Most of the vitamin K in a person’s diet is found in green leafy vegetables like kale or Brussels sprouts. While Xarelto ads suggest taking Warfarin requires dietary restrictions, many health experts say, instead, that a Warfarin regimen requires dietary constancy. If you like foods with vitamin K, you don’t have to stop eating them while on Warfarin, as Xarelto claims, you only need to maintain a consistent level of vitamin K in your diet each day.

If you like a certain food that contains vitamin K, you need to eat it every day. You will be hard pressed to find a doctor who will tell you that eating a daily dose of vegetables is unhealthy. Your doctor or registered nutritionist will be able to assist you in finding a dietary regimen that keeps you happy and keeps Warfarin effective.

Find out more about the amount of vitamin K different foods contain.

Xarelto Seems More Convenient, Why Would I Not Want to Take it?

In many ways, Xarelto is more convenient than Warfarin for those with very active lifestyles. But convenience should never be a serious factor when determining whether a drug is the ideal choice for you, especially when there are serious questions about its risk to your health.  Managing the blood’s clotting ability is difficult and no blood thinner is risk-free.

The main dangers associated with blood thinners, excessive bleeding or clotting, are caused by overdosing or underdosing, respectively. Warfarin is calibrated for each individual based on his or her physiology, accounting for the patient’s weight, age, sex, and vitamin K levels. Xarelto, on the other hand, has a standard dosage. Warfarin patients must be monitored and their dosage recalibrated to most effectively treat their conditions. Xarelto’s once-a-day standard does not need to be monitored but also does not consider each patient’s specific needs.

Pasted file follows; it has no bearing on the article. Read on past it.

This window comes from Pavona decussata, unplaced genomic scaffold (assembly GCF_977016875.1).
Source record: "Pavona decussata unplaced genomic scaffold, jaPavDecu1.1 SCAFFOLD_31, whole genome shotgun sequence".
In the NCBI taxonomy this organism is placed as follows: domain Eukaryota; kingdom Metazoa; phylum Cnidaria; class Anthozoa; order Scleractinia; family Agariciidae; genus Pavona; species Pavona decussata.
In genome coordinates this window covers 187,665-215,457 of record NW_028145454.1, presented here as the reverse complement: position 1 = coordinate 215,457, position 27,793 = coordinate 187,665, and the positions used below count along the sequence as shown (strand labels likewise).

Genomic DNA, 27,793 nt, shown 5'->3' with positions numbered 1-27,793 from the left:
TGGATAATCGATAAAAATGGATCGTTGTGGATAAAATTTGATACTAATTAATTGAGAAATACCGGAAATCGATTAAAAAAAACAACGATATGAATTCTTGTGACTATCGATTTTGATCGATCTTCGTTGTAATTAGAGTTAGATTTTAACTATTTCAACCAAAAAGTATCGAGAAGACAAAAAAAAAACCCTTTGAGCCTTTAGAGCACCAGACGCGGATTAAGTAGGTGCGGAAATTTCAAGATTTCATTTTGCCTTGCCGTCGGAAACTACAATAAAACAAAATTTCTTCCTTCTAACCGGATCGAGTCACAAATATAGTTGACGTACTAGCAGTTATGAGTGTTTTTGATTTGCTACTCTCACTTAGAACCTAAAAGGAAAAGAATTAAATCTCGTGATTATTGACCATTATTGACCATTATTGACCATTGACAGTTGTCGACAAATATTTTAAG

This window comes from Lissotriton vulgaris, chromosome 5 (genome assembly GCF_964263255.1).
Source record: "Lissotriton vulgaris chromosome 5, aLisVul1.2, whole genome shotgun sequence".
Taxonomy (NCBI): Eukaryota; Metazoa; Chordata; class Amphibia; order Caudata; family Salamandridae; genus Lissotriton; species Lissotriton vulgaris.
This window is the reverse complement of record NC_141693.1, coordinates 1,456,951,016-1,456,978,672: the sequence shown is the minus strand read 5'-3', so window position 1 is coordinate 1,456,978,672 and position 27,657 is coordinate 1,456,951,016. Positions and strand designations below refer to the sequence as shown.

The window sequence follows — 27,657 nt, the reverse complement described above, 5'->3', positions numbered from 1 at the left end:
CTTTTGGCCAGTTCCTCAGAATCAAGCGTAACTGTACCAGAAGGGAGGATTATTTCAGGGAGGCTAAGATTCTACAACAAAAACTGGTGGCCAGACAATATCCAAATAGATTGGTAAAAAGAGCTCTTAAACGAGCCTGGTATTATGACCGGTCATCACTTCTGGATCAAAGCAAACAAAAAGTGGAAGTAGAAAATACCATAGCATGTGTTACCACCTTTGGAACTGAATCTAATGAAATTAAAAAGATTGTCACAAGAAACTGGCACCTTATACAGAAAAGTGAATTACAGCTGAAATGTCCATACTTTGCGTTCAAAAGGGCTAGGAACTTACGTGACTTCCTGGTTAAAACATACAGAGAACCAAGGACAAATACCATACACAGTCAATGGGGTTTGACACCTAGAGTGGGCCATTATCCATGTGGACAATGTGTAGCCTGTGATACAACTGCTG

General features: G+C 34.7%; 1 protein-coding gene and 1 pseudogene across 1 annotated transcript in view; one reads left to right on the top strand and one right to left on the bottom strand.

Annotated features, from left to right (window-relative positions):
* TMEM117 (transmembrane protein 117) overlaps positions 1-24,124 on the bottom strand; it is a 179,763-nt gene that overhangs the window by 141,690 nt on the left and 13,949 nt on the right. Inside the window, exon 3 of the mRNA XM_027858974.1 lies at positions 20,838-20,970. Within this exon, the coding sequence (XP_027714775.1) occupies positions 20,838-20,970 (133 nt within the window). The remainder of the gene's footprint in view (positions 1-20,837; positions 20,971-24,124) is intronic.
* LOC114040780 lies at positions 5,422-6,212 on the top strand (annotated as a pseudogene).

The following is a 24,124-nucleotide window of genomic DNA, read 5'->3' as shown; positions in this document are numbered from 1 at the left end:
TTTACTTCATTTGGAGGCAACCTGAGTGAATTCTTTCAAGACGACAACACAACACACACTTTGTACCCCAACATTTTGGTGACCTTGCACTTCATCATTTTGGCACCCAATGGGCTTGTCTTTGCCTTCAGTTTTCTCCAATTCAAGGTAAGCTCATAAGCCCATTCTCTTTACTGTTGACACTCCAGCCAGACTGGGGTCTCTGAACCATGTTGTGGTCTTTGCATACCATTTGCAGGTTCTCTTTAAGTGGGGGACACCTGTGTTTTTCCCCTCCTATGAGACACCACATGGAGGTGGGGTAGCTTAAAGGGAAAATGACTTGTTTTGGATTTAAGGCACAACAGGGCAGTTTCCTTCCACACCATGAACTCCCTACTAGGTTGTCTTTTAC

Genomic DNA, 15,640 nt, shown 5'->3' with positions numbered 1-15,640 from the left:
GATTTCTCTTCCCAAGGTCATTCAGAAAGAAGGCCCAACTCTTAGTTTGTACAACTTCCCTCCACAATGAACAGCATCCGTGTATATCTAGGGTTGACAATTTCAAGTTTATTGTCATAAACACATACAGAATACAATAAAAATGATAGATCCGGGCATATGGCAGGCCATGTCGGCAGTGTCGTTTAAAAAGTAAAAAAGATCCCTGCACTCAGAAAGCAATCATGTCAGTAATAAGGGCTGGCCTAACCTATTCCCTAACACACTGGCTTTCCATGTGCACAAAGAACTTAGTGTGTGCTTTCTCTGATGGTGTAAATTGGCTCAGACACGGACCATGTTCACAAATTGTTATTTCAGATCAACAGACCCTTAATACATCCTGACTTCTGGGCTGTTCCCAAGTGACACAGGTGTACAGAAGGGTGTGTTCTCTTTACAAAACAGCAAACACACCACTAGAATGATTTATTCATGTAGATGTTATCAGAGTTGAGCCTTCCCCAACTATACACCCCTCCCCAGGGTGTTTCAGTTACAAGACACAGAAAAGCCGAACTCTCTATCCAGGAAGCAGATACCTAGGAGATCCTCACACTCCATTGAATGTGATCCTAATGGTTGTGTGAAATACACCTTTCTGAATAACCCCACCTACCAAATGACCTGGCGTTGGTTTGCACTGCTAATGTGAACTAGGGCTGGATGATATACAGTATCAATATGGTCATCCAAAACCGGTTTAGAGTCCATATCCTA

A 2014 annual review of drug safety reported that Xarelto, out of all therapeutic drugs, had the highest rate of serious injury reported to the FDA. Serious injury was reported to the FDA at an average of 6.6 reports per 1,000 person-years. The report also indicated that, in that same period, Xarelto had the highest rate of treatment failures out of any blood thinning medication – including Warfarin. Due to the one-size-fits-all approach in regards to dosage, Xarelto fails to prevent blood clots in more patients than any other drug.

High levels of Xarelto can be problematic if the patient needs emergency surgery. In the case of Warfarin, the coagulating reversal agent can be taken or vitamin K administered. If Xarelto is in the blood, doctors must wait to perform surgery until enough of the medication has left the blood stream to allow adequate clotting for surgery. This may delay necessary or emergency medical procedures much longer than would otherwise be advisable by medical professionals.

If a patient’s Xarelto levels are too high and they are at risk for excessive bleeding or require emergency surgery, the only course of action left to doctors is plasma transfusion – another procedure that carries its own risks.  Until a pharmaceutical anticoagulant reversing agent is approved by the FDA, the safety of Xarelto remains uncertain at best.

If you or a loved one are on or have been treated with Xarelto and have experienced side effects such as uncontrollable bleeding, you may be able to receive compensation. Do not stop taking Xarelto without first seeking the advice of your doctor as it may cause conditions to worsen. To learn more about any legal options that may be available to you, just complete our free no- obligation consultation form today.

By Staff